There is no true and perfect will until, entering wholly into God’s will, a man has no will of his own.”

Meister Eckhart

It’s been a long time since I read any of Eckhart, but I opened him today to this section and it reminded me immediately of my recent reading of Wang Bi’s commentary on the Daodejing or Laozi:

An attitude [corresponding to] the capacity of the hollow is the only means to follow the Way.
Hollow means empty. Only having taken being empty as [one’s] capacity will one then be able to act in accordance with the Way.

That’s just one line, but if I quote more of it I’ll never get to bed tonight.  The Way is “empty” yet it guides and nourishes things according to their nature. For humans to return to the Way, we should likewise empty ourselves and be without contrived action; then we will act in accordance with our nature.

The difficulty of this is hard to overstate, but is most evident when, as Eckhart notes, we set ourselves on particular conditions, paying lip-service to the Way or the divine Will, whilst clinging nonetheless to our own will.

There needs to be an element of trust that in abandoning self-will and the outcomes or ideals we covet, we are in fact abandoning obstacles to the fulfillment of our nature.  Sometimes the goals we have in mind are simply wrong for us – they will not bring the satisfaction they seem to promise. But even when the goals are good, noble, and true, we still miss out on the higher goal of surrender.

I suspect this might be the meaning of “But seek ye first the kingdom of God, and his righteousness; and all these things shall be added unto you.

Likewise “the man of highest virtue never acts, yet nothing is left undone.”

But that can mean embracing the reality of circumstances that seem to deny your deepest hopes and dreams; worse – it means dragging your deepest hopes and dreams into the light of a faith that will feel too cold and too harsh for the delicate fantasies of your self-will.

There are undoubtedly consolations to be had after the fact, but this is beside the point; the point is that no matter how good and alluring our dreams and desires may be, if we cannot abandon them for the sake of the divine will, the Way, then we are merely clinging to burdens of our own creation.

 

Trauma and the ingratiate melancholic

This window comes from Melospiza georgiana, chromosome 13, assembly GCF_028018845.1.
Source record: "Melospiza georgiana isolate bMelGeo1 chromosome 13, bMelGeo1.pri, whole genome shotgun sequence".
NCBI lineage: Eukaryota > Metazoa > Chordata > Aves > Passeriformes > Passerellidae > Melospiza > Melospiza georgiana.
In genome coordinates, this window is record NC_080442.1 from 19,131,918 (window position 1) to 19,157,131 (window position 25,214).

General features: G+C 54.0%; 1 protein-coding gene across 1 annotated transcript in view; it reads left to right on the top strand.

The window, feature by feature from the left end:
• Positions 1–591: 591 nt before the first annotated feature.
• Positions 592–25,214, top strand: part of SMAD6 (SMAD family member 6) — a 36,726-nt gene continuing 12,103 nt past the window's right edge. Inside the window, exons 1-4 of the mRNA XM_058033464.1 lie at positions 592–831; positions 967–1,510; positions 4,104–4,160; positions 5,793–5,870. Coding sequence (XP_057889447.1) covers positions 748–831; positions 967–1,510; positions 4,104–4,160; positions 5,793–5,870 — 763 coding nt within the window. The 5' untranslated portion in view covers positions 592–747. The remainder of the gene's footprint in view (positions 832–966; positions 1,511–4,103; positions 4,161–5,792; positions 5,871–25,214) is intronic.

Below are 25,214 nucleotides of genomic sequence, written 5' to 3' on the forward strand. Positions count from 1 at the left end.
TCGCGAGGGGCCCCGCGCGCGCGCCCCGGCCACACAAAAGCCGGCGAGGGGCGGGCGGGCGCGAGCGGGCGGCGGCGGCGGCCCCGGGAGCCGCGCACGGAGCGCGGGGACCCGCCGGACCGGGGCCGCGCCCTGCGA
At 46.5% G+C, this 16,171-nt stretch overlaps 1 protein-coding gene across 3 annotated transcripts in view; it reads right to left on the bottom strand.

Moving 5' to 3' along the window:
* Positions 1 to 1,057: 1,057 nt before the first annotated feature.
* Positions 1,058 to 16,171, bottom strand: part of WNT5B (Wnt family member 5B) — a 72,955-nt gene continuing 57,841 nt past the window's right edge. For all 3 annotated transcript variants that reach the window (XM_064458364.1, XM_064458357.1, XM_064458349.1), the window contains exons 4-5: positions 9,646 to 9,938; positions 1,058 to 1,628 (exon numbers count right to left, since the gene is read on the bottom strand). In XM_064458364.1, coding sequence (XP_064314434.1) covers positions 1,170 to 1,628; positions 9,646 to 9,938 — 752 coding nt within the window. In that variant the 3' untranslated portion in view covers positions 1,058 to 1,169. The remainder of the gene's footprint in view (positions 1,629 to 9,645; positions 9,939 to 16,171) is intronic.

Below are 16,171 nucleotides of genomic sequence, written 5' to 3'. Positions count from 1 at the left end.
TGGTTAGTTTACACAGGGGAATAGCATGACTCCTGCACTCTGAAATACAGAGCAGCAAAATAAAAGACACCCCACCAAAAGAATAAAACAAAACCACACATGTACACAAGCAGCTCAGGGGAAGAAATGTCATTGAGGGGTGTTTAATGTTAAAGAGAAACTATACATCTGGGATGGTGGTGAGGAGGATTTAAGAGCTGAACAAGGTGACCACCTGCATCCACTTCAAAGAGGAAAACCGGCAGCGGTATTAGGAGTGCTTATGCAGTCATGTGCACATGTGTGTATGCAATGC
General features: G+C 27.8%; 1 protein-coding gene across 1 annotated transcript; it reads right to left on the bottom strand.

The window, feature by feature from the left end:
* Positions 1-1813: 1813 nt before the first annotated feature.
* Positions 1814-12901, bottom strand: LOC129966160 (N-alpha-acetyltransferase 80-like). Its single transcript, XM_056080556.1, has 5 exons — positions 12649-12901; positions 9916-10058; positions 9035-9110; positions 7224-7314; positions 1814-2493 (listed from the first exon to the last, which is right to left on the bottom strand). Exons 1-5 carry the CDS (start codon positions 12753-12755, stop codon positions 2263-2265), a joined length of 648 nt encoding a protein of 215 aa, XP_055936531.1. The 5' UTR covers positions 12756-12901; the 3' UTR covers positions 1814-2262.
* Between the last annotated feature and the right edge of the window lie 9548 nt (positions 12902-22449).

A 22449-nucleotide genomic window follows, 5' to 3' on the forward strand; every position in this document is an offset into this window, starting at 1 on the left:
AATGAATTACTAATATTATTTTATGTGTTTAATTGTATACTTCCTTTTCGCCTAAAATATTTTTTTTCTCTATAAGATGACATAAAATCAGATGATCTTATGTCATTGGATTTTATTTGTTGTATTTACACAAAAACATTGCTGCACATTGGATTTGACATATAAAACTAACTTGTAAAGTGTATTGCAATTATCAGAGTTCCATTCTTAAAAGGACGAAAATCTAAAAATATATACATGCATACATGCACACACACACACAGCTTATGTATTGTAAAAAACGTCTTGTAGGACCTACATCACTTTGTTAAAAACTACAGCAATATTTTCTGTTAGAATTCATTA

The past few days have brought up several instances that bring to mind a phenomenon I will call the ingratiate melancholic.

As mentioned in a previous post, the melancholic has a tendency to act towards others according to ideals of human behaviour that do not necessarily match how he actually feels, what he really wants or values.

The ideal spouse, friend, child, parent, guest or host, all of these impose an expectation or a role that the melancholic might feel more comfortable, more self-assured if he adheres to.  But at the same time, in adhering to the role, the melancholic is not truly being himself. He is not being true to himself and is not developing the virtue of sincerity.  His motives may be good, but he is actually giving people less of himself than if he were able to express the thoughts and feelings that do not fit into that ideal.

There is, however, another way to interpret this phenomenon: through the lens of the human response to trauma and stress.

An excellent book on Complex Post Traumatic Stress Disorder by Pete Walker introduces the concept of PTSD developed not through single traumatic events but through consistent patterns of traumatic abuse and neglect, such that the individual develops survival-mechanisms or maladaptive responses to trauma that are in turn subject to the abusive environment. The individual is left with a personality riven through by maladaptive responses; he may not even know which parts of himself are ‘original’ and which are maladaptive response, because both have developed together and are interdependent.  So while sufferers of PTSD may be conscious of distinct personality differences before and after the trauma, for complex PTSD sufferers, no such distinction can be made.

Walker describes maladaptive responses in terms of four instinctive responses to trauma. To the well-known triad of fight, flight, and freeze, he adds the ingratiating response of ‘fawn’.  For people in long-term abuse or neglect scenarios, the most successful maladaptive strategy can become an ingrained part of the personality, whether it be fighting, fleeing, freezing, or fawning.  Of particular interest in the context of the melancholic temperament is Walker’s depiction of the ‘fawn’ response type:

Fawn types seek safety by merging with the wishes, needs and demands of others. They act as if they unconsciously believe that the price of admission to any relationship is the forfeiture of all their needs, rights, preferences and boundaries. They often begin life like the precocious children described in Alice Miler’s The Drama Of The Gifted Child, who learn that a modicum of safety and attachment can be gained by becoming the helpful and compliant servants of their parents. They are usually the children of at least one narcissistic parent who uses contempt to press them into service, scaring and shaming them out of developing a healthy sense of self: an egoic locus of self-protection, self-care and self-compassion.